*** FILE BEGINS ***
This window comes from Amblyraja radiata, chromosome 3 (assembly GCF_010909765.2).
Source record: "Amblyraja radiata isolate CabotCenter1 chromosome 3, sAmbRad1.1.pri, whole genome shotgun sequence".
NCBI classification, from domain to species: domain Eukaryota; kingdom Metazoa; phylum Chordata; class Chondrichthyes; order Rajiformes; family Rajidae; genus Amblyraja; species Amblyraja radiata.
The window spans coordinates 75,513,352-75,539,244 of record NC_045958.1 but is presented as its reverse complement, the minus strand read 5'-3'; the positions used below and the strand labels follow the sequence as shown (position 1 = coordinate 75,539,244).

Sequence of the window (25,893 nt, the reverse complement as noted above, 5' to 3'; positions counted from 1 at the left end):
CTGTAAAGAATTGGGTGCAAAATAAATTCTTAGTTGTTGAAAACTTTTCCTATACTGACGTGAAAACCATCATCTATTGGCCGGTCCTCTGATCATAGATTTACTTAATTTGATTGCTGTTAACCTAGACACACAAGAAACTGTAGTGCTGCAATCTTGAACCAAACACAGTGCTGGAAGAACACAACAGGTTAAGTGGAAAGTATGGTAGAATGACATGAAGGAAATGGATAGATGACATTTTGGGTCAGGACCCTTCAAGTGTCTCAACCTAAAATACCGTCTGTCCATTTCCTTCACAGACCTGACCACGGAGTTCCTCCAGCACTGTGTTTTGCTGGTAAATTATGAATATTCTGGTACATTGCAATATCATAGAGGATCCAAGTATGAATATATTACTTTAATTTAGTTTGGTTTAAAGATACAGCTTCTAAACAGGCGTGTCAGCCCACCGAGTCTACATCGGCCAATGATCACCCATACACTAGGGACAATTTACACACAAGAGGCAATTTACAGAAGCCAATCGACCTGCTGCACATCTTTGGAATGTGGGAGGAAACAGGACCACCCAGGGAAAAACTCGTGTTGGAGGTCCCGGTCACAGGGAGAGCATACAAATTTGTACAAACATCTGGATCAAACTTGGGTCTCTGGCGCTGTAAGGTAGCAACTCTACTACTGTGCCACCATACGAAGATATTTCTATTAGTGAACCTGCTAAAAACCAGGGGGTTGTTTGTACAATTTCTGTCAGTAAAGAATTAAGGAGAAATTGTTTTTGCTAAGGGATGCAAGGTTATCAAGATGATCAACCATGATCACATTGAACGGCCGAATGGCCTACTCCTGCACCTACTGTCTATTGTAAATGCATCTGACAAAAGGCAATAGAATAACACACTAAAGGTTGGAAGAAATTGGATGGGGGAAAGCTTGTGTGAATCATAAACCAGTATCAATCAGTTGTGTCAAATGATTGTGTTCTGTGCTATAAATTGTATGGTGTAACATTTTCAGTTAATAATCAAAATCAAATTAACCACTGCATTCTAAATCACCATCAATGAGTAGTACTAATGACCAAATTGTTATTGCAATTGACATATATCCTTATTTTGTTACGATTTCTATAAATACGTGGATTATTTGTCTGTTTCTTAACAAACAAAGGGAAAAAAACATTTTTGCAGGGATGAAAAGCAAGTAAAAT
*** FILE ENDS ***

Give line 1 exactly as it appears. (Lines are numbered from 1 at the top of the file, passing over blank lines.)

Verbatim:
This window comes from Amblyraja radiata, chromosome 3 (assembly GCF_010909765.2).